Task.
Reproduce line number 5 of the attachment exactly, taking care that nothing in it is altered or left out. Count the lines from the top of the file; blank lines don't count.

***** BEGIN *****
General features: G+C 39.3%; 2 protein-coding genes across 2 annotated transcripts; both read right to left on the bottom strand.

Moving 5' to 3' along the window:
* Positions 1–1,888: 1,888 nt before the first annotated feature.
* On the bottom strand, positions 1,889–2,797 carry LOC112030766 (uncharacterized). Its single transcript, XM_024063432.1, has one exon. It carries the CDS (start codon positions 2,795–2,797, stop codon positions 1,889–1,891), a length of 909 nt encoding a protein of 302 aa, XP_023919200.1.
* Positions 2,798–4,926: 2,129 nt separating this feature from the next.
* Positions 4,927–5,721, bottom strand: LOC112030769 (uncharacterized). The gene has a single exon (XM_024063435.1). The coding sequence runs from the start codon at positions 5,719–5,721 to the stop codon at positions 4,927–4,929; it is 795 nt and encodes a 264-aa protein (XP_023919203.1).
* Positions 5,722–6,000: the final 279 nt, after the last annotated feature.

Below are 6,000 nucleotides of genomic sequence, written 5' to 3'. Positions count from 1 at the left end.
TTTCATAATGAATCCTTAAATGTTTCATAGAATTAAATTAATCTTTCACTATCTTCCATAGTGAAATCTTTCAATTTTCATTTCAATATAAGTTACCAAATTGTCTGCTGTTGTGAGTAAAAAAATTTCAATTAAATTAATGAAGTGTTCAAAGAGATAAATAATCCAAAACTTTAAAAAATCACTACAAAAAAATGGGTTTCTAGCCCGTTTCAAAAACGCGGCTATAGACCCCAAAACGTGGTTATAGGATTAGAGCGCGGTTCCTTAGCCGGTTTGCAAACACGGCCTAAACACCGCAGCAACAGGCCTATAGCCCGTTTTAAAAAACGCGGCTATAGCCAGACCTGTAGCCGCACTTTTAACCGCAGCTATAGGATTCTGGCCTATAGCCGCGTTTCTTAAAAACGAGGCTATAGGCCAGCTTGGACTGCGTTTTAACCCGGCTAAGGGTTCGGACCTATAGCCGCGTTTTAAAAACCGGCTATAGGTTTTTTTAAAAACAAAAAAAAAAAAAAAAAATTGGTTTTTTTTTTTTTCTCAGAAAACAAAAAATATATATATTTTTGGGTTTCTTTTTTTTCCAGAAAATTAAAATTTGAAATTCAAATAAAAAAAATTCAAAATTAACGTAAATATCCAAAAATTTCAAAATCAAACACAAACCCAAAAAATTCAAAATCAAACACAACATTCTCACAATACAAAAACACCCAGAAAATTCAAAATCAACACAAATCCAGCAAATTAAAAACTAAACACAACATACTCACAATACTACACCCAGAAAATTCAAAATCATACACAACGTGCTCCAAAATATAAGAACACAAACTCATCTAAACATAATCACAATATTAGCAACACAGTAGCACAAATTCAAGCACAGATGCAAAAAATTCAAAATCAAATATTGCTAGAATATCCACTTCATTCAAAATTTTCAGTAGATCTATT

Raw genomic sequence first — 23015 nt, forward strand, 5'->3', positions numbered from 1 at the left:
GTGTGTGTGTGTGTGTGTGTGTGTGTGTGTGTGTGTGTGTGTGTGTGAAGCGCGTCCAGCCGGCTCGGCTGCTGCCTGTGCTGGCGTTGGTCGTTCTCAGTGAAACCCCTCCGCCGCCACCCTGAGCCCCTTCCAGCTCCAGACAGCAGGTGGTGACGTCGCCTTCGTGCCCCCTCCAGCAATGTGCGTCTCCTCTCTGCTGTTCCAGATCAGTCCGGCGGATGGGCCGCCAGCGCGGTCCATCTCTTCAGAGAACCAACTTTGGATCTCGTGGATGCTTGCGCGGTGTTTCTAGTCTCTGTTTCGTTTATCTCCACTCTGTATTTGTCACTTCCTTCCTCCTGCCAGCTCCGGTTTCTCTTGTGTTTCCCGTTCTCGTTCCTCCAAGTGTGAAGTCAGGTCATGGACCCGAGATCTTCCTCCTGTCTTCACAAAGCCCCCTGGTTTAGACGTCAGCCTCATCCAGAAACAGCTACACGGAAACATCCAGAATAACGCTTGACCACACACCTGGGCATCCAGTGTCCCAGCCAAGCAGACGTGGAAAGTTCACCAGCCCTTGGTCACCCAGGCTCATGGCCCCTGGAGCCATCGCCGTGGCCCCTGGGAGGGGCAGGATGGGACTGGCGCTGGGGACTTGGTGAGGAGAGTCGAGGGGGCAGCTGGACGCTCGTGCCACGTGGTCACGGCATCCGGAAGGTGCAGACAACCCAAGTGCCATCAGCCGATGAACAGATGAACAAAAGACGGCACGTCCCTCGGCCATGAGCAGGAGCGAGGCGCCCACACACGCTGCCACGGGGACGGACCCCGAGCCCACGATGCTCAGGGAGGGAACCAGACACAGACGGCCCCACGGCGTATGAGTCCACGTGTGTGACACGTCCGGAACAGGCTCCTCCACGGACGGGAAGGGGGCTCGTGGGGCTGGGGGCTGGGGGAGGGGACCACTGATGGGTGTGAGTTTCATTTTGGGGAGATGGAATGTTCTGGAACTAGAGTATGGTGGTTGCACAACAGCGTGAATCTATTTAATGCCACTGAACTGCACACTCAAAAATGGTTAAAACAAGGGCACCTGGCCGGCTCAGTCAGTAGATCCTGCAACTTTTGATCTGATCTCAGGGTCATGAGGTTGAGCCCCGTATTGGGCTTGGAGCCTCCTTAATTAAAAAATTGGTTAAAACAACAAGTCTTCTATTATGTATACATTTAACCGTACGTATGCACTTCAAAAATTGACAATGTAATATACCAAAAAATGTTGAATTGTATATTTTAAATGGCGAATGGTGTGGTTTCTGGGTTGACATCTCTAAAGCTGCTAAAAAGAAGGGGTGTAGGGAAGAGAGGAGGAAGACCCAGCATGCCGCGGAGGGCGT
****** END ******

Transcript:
* Positions 2,798–4,926: 2,129 nt separating this feature from the next.